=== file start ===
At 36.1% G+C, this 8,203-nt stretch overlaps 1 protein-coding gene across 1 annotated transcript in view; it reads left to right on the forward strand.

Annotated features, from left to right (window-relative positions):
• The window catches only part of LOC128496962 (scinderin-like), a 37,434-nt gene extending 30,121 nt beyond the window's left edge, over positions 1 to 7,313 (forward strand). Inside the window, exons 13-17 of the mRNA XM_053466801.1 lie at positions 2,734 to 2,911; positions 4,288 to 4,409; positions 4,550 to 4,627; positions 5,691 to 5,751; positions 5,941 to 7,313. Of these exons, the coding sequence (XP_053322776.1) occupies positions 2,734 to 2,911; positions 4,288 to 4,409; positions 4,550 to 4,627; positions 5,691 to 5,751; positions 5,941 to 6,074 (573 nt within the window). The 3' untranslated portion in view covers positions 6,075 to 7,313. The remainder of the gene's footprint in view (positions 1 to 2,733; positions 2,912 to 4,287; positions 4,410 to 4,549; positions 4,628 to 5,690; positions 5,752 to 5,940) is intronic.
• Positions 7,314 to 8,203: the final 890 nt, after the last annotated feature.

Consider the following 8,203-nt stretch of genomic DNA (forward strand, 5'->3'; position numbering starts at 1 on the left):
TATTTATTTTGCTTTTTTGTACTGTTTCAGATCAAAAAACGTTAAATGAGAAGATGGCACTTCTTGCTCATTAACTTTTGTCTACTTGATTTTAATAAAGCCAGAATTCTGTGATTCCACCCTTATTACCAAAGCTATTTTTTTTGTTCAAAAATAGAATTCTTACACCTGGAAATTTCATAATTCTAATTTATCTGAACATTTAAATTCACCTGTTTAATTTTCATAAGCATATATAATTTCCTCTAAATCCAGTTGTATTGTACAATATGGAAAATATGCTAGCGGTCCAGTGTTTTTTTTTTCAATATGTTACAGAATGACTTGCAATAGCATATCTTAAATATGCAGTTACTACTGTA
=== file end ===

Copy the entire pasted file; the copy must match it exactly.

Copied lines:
At 36.1% G+C, this 8,203-nt stretch overlaps 1 protein-coding gene across 1 annotated transcript in view; it reads left to right on the forward strand.

Annotated features, from left to right (window-relative positions):
• The window catches only part of LOC128496962 (scinderin-like), a 37,434-nt gene extending 30,121 nt beyond the window's left edge, over positions 1 to 7,313 (forward strand). Inside the window, exons 13-17 of the mRNA XM_053466801.1 lie at positions 2,734 to 2,911; positions 4,288 to 4,409; positions 4,550 to 4,627; positions 5,691 to 5,751; positions 5,941 to 7,313. Of these exons, the coding sequence (XP_053322776.1) occupies positions 2,734 to 2,911; positions 4,288 to 4,409; positions 4,550 to 4,627; positions 5,691 to 5,751; positions 5,941 to 6,074 (573 nt within the window). The 3' untranslated portion in view covers positions 6,075 to 7,313. The remainder of the gene's footprint in view (positions 1 to 2,733; positions 2,912 to 4,287; positions 4,410 to 4,549; positions 4,628 to 5,690; positions 5,752 to 5,940) is intronic.
• Positions 7,314 to 8,203: the final 890 nt, after the last annotated feature.

Consider the following 8,203-nt stretch of genomic DNA (forward strand, 5'->3'; position numbering starts at 1 on the left):
TATTTATTTTGCTTTTTTGTACTGTTTCAGATCAAAAAACGTTAAATGAGAAGATGGCACTTCTTGCTCATTAACTTTTGTCTACTTGATTTTAATAAAGCCAGAATTCTGTGATTCCACCCTTATTACCAAAGCTATTTTTTTTGTTCAAAAATAGAATTCTTACACCTGGAAATTTCATAATTCTAATTTATCTGAACATTTAAATTCACCTGTTTAATTTTCATAAGCATATATAATTTCCTCTAAATCCAGTTGTATTGTACAATATGGAAAATATGCTAGCGGTCCAGTGTTTTTTTTTTCAATATGTTACAGAATGACTTGCAATAGCATATCTTAAATATGCAGTTACTACTGTA